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Saturday, January 05, 2019

Yet another reason to reform the House of Lords

I put this article to one side earlier in the week, but the Independent's piece reporting the views of the House of Lords Speaker that the number of peers should be reduced to remove "passengers" who do not contribute to debates has been nagging away at me.

Norman Fowler says there are some members of the Lords who were given life peerages without understanding the requirements of the job. He wants to educe the size of the Lords from around 800 to a maximum of 600. That would involve encouraging some peers to retire and restricting the number of people being granted peerages:

Mr Blair appointed 374 people to the upper House, while Mr Cameron ennobled 260.

Lord Fowler, a cabinet minister under Margaret Thatcher, said a small minority of peers had accepted their appointment without understanding the responsibilities of the role.

He said: “You do have extraordinary cases where people have come in and after a few days they’ve come to the conclusion that, actually they’re in the wrong place doing the wrong thing – or rather not doing the wrong thing - and the last thing we want in the House of Lords is passengers.”

“It’s partly unfair, because there were some good people who came in. What I think is fair to say is that on that, as with other appointments, there was no process in which they came before a commission and it was explained to a prospective new peer what was involved in the job.”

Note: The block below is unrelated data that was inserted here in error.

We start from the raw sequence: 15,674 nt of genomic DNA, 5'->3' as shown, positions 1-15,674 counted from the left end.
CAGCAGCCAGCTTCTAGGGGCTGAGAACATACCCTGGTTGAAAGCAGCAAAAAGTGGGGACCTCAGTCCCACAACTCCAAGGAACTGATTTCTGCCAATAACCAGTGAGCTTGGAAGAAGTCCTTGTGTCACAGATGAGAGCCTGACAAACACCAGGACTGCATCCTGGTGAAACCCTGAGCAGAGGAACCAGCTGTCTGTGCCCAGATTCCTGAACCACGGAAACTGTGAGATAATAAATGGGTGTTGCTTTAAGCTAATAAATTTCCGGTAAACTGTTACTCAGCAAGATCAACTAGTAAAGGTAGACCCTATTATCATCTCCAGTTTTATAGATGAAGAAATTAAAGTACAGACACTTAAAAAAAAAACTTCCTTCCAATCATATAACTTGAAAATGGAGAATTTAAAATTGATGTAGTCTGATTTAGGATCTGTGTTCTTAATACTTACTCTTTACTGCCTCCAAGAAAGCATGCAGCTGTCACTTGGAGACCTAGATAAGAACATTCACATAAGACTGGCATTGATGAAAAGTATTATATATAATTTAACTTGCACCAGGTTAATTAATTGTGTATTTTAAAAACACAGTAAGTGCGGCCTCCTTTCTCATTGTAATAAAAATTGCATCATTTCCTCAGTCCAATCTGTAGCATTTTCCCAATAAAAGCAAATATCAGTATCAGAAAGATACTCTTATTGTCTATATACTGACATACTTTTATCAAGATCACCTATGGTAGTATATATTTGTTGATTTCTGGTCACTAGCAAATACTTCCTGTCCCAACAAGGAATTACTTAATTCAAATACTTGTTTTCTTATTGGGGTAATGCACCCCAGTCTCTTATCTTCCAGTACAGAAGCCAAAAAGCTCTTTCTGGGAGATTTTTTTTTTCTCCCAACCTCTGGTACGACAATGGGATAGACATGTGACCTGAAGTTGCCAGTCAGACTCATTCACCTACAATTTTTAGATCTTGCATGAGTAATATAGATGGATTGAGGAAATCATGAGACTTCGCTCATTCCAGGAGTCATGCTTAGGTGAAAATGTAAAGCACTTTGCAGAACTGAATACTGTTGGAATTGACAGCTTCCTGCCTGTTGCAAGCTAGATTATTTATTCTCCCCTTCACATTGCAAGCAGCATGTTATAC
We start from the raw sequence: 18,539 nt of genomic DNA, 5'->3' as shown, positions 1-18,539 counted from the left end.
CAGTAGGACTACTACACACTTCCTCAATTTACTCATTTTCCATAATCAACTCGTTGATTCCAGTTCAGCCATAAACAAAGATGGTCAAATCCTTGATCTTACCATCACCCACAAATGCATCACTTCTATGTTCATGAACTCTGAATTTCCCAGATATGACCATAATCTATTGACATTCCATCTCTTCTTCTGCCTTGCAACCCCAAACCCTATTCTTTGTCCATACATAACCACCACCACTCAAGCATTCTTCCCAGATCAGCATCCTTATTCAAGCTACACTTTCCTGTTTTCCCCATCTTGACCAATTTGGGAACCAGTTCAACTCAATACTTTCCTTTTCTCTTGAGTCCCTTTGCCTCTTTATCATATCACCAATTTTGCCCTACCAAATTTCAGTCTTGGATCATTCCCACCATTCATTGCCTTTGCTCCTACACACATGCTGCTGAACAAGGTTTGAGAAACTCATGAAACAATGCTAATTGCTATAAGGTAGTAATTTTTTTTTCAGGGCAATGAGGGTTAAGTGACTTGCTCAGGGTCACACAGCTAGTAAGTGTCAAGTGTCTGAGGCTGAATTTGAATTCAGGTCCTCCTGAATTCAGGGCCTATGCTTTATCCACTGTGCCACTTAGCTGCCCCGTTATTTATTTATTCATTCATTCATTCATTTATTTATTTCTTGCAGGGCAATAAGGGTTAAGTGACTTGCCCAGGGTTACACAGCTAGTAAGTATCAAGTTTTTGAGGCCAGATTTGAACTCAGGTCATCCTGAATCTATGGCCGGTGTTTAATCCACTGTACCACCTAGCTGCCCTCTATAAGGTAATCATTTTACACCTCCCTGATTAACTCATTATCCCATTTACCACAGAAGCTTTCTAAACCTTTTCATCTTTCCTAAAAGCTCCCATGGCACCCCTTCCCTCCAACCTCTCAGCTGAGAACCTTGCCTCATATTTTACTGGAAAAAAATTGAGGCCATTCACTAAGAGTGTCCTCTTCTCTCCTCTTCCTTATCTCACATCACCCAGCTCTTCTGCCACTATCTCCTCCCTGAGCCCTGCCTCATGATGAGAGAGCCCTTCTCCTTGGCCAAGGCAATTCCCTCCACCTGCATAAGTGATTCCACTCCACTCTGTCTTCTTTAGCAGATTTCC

Even in the days of hereditary peerages, the House of Lords was filled with people or relatives of people, who had got there through patronage. That is doubly so today. What a way to run a country.

There is no doubt that the Lords do a good job in scrutinising legislation and holding the government to account, something that rarely happens in the Commons nowadays. But the system is flawed and it is not just the numbers of peers that are the problem. There is no accountability.

If we really want to sort this mess out then tinkering won't do it. There needs to be a fully elected second chamber, albeit with guarantees of regional and national balance, a proportional system of election and for long but limited terms. I would also favour election by thirds so as to maintain some semblance of continuity.

It is not a big ask. Other countries do it very successfully. Why can't the UK?
We are a country living in the past. As long as the Tories rule the roost they will not encourage change
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